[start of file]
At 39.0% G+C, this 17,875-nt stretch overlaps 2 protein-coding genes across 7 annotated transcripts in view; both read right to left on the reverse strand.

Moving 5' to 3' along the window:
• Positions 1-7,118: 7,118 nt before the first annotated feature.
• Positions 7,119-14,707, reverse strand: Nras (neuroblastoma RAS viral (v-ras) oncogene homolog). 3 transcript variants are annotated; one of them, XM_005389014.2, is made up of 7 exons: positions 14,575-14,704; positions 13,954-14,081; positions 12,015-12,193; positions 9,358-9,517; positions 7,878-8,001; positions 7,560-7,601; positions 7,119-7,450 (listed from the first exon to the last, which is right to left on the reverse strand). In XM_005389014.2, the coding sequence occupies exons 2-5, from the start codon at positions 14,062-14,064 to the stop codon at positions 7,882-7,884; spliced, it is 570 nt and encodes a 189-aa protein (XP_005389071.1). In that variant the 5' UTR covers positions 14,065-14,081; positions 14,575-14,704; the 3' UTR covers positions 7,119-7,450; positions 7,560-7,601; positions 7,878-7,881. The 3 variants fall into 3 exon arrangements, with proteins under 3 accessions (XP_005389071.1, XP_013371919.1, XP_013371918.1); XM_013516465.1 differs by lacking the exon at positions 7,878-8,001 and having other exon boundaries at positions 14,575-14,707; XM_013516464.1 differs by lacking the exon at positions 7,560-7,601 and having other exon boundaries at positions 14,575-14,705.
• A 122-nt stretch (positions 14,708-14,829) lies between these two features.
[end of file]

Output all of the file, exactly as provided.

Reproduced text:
At 39.0% G+C, this 17,875-nt stretch overlaps 2 protein-coding genes across 7 annotated transcripts in view; both read right to left on the reverse strand.

Moving 5' to 3' along the window:
• Positions 1-7,118: 7,118 nt before the first annotated feature.
• Positions 7,119-14,707, reverse strand: Nras (neuroblastoma RAS viral (v-ras) oncogene homolog). 3 transcript variants are annotated; one of them, XM_005389014.2, is made up of 7 exons: positions 14,575-14,704; positions 13,954-14,081; positions 12,015-12,193; positions 9,358-9,517; positions 7,878-8,001; positions 7,560-7,601; positions 7,119-7,450 (listed from the first exon to the last, which is right to left on the reverse strand). In XM_005389014.2, the coding sequence occupies exons 2-5, from the start codon at positions 14,062-14,064 to the stop codon at positions 7,882-7,884; spliced, it is 570 nt and encodes a 189-aa protein (XP_005389071.1). In that variant the 5' UTR covers positions 14,065-14,081; positions 14,575-14,704; the 3' UTR covers positions 7,119-7,450; positions 7,560-7,601; positions 7,878-7,881. The 3 variants fall into 3 exon arrangements, with proteins under 3 accessions (XP_005389071.1, XP_013371919.1, XP_013371918.1); XM_013516465.1 differs by lacking the exon at positions 7,878-8,001 and having other exon boundaries at positions 14,575-14,707; XM_013516464.1 differs by lacking the exon at positions 7,560-7,601 and having other exon boundaries at positions 14,575-14,705.
• A 122-nt stretch (positions 14,708-14,829) lies between these two features.